Like millions of investors, did you do particularly well in the stock market last year? Do you expect to this year? Are those capital gains killing you?
Well, according to those in the business of raising money, your favorite charity may want to hear about it and you probably should tell them.
While it may be one of the least-used ways of giving to organizations, gifts of stocks and other securities that have appreciated in value often make perfect sense for both the donor and the donee, said Linda Montgomery, executive director of the Greater Jackson Foundation.
“Many wealthy donors do give stock, so they have apparently been advised by their financial counselors of the benefits, tax-wise, of this type of gift,” said Montgomery, who is also president of the Mississippi chapter of the National Society for Fund-Raising Executives.
But with the average donor, that apparently isn’t the case, she said.
As a fund-raiser for Millsaps College and St. Andrew’s Episcopal School, Montgomery said almost all gifts to those programs, even those over $1,000, came in the form of cash.
“I don’t think the average donor — even many of those who do give at the $1,000-and-above level — is aware of the benefit to them of giving appreciated stock,” Montgomery said.
But some organizations make it their business to let them know, and for them educating the public about planned giving is just as important as raising the money, said Don Fruge, CEO of the Ole Miss Foundation, and vice chancellor and professor of law.
“What’s best for them is ultimately best for us,” Fruge said.
Dan Recer feels the same way. As vice president of The Trust, the philanthropy division of Mississippi Baptist Health Systems, author and lecturer, Recer said he conducts over 125 seminars a year that focus on personal estate planning. Discussions about charitable giving are almost secondary to helping people learn how to protect and manage their wealth.
Although Americans are one of the most charitable as a group — giving somewhere around $140 billion a year — Recer said fewer than 1% of Americans leave anything to charities in their estate, whether it is cash, land, a deed to a home or a stock certificate.
But several occurring factors now make it not only plausible, but highly likely, that more Americans are going to considering stock gifts in the future, Recer said. The most notable of these is the current performance of the stock market.
Recer said many people who once may have thought their estate was valued at $200,000 to $400,000, are now finding it shooting over $625,000, the current amount allowed for lifetime exemption from federal estate taxation, thanks to healthy economic conditions. Every $1 over that $625,000 is taxed at 37%.
The very thought of “tipping” the Internal Revenue Service should be incentive enough to find a more creative solution for dispensing of one’s wealth, said Recer, who writes extensively about such creative — but legal — options in his 1997 book “How To Disinherit Your Son-in-Law and Stiff the IRS.”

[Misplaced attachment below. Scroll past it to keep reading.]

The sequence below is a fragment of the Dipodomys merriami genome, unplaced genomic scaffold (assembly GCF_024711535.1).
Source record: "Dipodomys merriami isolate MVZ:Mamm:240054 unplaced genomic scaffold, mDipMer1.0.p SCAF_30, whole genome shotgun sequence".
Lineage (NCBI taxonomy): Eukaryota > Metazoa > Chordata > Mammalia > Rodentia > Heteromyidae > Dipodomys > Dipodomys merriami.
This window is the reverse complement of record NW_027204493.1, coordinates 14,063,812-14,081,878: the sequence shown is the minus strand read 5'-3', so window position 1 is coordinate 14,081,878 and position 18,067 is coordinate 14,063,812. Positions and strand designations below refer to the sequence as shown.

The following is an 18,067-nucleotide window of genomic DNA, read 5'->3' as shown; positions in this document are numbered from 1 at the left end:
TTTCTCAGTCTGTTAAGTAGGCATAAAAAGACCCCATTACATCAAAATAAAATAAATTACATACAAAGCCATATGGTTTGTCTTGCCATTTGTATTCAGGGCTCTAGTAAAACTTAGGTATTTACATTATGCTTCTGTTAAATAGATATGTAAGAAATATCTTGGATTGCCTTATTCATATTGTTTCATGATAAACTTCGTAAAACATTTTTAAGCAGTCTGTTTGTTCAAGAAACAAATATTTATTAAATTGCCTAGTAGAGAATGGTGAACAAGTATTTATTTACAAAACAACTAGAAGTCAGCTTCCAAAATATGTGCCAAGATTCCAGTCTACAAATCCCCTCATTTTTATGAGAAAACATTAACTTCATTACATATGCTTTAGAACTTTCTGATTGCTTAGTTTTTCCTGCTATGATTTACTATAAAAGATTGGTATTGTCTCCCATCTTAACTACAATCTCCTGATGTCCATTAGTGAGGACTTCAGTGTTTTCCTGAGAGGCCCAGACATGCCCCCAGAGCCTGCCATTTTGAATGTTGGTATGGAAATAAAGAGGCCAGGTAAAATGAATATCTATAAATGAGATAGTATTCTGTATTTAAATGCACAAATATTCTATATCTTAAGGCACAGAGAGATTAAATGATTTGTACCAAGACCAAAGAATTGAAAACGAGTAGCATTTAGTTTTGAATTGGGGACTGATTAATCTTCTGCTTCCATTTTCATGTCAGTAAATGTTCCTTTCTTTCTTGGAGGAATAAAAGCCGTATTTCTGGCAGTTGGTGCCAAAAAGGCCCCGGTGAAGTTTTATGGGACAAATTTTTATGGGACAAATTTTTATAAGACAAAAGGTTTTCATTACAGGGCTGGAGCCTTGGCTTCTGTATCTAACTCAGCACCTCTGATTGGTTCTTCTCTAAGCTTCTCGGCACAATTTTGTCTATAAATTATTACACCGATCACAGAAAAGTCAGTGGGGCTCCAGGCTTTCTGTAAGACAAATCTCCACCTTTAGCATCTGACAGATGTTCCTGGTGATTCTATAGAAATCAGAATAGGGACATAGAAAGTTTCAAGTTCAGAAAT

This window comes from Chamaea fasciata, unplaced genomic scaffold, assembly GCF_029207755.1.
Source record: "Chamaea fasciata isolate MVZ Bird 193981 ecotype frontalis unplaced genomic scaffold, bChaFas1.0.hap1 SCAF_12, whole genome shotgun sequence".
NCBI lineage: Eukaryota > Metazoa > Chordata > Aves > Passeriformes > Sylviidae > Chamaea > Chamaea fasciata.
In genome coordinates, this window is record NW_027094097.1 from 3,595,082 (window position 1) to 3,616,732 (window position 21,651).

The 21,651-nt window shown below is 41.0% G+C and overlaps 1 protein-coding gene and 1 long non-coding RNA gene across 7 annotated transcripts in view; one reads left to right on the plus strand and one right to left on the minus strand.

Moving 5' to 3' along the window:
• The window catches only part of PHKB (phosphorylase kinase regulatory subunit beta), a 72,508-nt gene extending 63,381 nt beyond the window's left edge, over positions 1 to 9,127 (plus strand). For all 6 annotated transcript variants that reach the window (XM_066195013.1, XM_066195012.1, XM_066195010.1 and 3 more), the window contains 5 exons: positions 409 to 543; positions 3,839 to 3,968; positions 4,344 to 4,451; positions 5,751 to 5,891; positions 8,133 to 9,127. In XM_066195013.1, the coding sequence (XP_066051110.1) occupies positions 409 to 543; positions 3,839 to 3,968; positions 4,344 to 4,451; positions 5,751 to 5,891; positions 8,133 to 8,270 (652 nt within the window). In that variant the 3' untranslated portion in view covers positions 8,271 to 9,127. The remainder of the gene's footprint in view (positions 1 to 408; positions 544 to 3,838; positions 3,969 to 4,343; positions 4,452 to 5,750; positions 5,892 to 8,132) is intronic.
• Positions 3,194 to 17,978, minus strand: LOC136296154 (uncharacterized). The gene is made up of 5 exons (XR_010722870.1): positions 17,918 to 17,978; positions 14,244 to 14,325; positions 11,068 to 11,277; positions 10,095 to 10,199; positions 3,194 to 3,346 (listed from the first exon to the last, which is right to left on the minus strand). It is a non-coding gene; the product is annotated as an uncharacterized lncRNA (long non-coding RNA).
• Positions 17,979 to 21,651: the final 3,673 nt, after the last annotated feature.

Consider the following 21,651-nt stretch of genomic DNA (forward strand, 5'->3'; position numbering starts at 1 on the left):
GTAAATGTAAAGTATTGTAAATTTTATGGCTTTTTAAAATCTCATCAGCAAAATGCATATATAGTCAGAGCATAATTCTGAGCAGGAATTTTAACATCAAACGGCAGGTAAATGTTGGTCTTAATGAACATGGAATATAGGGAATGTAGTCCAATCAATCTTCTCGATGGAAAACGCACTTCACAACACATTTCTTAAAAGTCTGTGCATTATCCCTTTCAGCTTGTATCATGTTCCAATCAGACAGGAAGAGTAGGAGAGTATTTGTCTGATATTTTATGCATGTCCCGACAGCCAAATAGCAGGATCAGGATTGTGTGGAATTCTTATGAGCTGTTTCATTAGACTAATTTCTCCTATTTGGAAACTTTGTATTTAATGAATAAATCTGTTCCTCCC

Although Congress last year increased the lifetime exemption from $600,000 to $625,000, and the limit will rise to $1 million by 2006, the economy is simply growing faster than the increase, Recer said, making stock donations popular.
“The growth of the economy has contributed to that, somewhat,” he said.
One option discussed in Recer’s book, and promoted heavily by such organizations as the University of Mississippi, is the Charitable Remainder Trust, a nearly 20-year-old tax shelter created by Congress but only heavily used in the last decade, Fruge said.
Explained simply in Recer’s book, a CRT holds the donor’s assets and is managed by a trustee who directs the income of the trust to the beneficiaries and upon the death of the donor(s) pays the remaining body of money to the charity.
Besides giving the donor an immediate income tax deduction, the CRT, because it pays no capital gains, often provides a larger return to the donor, Fruge said, sometimes in the area of 5-6%, up from 1-2%.
“They (donors) think were magicians,” Fruge said. “We have quadrupled their income but also given them a charitable deduction.”
Thanks to things like the CRT, Fruge said Ole Miss has enjoyed a tremendous growth in its endowment, going from just $2 million in annual gifts from 2,000 donors in 1984 to $39.9 million in gifts from 10,563 donors as of Dec. 31. To date, the Ole Miss endowment stands at $192.6 million.
As far as donations of stocks and other securities, Fruge said they comprise about 50% of the gifts received by Ole Miss.
Like most non-profit, charitable organizations, the stock is sold almost immediately upon receiving the stock certificate for both legal and practical reasons, Recer said.
“A non-profit doesn’t want to be in the position of gambling on the stock market,” he said. “Donors expect us to be very judicious with their gifts.”
Traditionally, the stock is sold and the money is put under the direction of a money manager who buys a mixture of stock and bonds.
Of course that doesn’t have to always be the case.
Fruge said although it is clearly written that gifts of stock will be sold, such actions are usually done with the consideration of the donor in mind. Obviously, if the gift is meant to be used on a specific project it must be sold “to do what was intended by the gift.”
But do be warned, giving a stock or other securities gift is more complex than simply writing a check. Often, such a decision is made only after consultation between the donor’s attorney, financial advisor and the charity.
And, in the end, said Montgomery, the gift could be more or less than the donor intended, depending on the broker’s fee and fluctuations in the price of the stock.
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